Wednesday, 14 September 2016
Flynn Electorate: Economy
While the nation's economy continues to grow strongly, many in Central Queensland are doing it tough. Since the completion of many construction projects in the gas and coal industries across the Bowen Basin, we are coming off a high and moving towards a very low low.
Many find themselves without work. They still owe money on homes, motor vehicles, boats et cetera bought when the good times were there. Rents have plummeted, and many houses and units are empty across Central Queensland. Businesses in the cities and towns have felt the brunt of this, as households with uncertain futures withhold discretionary spending. That has led to the current plight of many small retailers. This can have a devastating flow-on effect as businesses are unable to employ some staff or even have to close their doors for the first time in many years. These communities need jobs and training for their survival.
I am proud to be part of a coalition government committed to delivering projects and economic outcomes the communities in Flynn really need—communities like Blackwater, Gladstone, Emerald, Tieri, Biloela, Springsure and Capella. They all face the same situation. We are planning to do this for a number of vital projects that promise to drive employment in these most affected areas. A $30 million Bowen Basin package was announced by Minister Nash during the last couple of months. With this we hope to modify and improve the operations in the coalfields and beyond, driving employment in this highly variable jobs market. The $10 million for CQUniversity's Gladstone Marina campus upgrade will see state-of-the-art training facilities in the port, bringing trade skills and tertiary engineering students together for an exciting Australian-first project.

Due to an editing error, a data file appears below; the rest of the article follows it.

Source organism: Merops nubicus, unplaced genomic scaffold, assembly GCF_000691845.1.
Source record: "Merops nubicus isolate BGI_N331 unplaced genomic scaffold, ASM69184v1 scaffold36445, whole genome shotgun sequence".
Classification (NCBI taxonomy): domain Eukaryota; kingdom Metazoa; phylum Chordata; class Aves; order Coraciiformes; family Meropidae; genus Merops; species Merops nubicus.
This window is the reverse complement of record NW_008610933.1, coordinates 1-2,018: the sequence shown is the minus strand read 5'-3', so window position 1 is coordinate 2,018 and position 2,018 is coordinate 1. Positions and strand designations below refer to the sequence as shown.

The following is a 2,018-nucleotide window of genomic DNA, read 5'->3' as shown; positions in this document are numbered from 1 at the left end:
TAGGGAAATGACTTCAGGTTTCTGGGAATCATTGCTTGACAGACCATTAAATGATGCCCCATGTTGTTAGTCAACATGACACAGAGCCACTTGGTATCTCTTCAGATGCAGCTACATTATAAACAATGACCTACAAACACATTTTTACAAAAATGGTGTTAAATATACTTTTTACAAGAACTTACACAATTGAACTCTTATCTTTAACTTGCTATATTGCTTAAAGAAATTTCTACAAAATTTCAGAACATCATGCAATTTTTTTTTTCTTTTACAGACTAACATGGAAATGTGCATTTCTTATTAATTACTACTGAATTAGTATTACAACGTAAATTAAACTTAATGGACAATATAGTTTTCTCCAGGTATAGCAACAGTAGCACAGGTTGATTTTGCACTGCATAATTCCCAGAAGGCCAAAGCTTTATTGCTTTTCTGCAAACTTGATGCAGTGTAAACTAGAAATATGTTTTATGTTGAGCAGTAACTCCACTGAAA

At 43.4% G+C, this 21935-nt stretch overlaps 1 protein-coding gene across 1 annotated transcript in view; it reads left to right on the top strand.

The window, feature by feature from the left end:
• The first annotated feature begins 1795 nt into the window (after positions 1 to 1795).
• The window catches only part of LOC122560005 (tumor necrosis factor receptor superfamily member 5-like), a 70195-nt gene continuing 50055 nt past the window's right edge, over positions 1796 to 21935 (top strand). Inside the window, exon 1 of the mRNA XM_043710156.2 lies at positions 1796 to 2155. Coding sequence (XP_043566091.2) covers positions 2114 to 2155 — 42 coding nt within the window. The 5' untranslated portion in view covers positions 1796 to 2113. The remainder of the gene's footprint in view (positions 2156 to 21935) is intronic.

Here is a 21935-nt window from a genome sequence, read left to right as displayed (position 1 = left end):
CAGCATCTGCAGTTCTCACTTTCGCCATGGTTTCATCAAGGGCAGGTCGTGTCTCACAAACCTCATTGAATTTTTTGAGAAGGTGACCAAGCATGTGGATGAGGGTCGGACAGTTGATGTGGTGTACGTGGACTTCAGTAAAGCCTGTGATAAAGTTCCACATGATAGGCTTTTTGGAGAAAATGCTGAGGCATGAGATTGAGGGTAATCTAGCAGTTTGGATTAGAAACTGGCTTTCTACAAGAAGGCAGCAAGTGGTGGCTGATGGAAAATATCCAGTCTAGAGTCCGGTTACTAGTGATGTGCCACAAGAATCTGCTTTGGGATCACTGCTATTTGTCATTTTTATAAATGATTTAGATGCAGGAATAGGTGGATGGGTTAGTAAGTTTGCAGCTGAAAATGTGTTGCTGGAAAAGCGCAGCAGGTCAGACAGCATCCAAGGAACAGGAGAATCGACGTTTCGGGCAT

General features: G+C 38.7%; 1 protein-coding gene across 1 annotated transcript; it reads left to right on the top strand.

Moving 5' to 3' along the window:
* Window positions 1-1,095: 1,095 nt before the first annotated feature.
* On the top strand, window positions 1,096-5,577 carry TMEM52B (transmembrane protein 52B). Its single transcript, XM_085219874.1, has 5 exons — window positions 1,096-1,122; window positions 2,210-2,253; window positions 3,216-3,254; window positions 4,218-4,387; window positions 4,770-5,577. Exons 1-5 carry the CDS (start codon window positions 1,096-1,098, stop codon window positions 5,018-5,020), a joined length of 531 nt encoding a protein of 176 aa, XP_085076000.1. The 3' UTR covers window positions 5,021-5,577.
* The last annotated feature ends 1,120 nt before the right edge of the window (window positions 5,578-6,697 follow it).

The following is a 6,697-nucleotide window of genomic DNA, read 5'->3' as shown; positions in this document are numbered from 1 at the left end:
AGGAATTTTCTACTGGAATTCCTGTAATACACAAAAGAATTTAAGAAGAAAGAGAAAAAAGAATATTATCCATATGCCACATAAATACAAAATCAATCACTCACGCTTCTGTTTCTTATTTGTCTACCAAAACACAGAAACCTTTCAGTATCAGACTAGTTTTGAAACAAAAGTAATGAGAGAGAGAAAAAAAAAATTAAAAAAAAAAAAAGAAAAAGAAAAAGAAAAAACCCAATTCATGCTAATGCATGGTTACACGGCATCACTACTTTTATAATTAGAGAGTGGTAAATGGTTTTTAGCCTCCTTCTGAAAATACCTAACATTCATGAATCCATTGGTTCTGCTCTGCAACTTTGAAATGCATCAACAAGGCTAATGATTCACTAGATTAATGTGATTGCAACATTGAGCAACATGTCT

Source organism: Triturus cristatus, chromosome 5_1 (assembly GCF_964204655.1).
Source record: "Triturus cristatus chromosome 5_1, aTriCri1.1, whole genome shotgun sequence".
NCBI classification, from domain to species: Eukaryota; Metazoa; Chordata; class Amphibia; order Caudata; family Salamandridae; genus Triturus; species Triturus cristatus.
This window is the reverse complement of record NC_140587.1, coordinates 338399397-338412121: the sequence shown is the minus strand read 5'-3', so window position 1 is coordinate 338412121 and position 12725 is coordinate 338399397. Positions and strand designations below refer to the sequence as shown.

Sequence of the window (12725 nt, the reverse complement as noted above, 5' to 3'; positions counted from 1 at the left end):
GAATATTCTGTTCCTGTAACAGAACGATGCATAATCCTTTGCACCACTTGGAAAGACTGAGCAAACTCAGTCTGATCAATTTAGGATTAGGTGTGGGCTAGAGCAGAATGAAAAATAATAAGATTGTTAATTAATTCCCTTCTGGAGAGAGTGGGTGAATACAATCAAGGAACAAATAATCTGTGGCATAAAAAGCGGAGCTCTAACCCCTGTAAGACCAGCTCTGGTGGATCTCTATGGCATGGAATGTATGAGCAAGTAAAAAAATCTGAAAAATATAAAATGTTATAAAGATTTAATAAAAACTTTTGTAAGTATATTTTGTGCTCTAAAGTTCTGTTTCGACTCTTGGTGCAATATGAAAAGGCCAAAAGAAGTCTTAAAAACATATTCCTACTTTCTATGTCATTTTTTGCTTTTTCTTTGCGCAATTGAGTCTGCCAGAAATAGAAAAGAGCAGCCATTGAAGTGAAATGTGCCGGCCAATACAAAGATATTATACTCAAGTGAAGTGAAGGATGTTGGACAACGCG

One of the most important things government can do is fertilise the economy. Employment opportunities in CQ always improve when coal prices rise, and I was pleased to see the coal price go up in the last couple of months. Our coal prices are nudging $70 a tonne for thermal coal, and coking coal, which is used, of course, in steel manufacture has risen to $150 a tonne. This could not be the case had Labor introduced a carbon tax. By cutting small business tax we are also allowing business the freedom to employ extra people, an opportunity they simply could not achieve previously. Our water projects in the North Burnett and South Burnett will certainly aid and assist our agriculture industries. By opening new trade agreements we are giving our producers and manufacturers a fighting chance to compete on the world stage, and we must consider ourselves— (Time expired)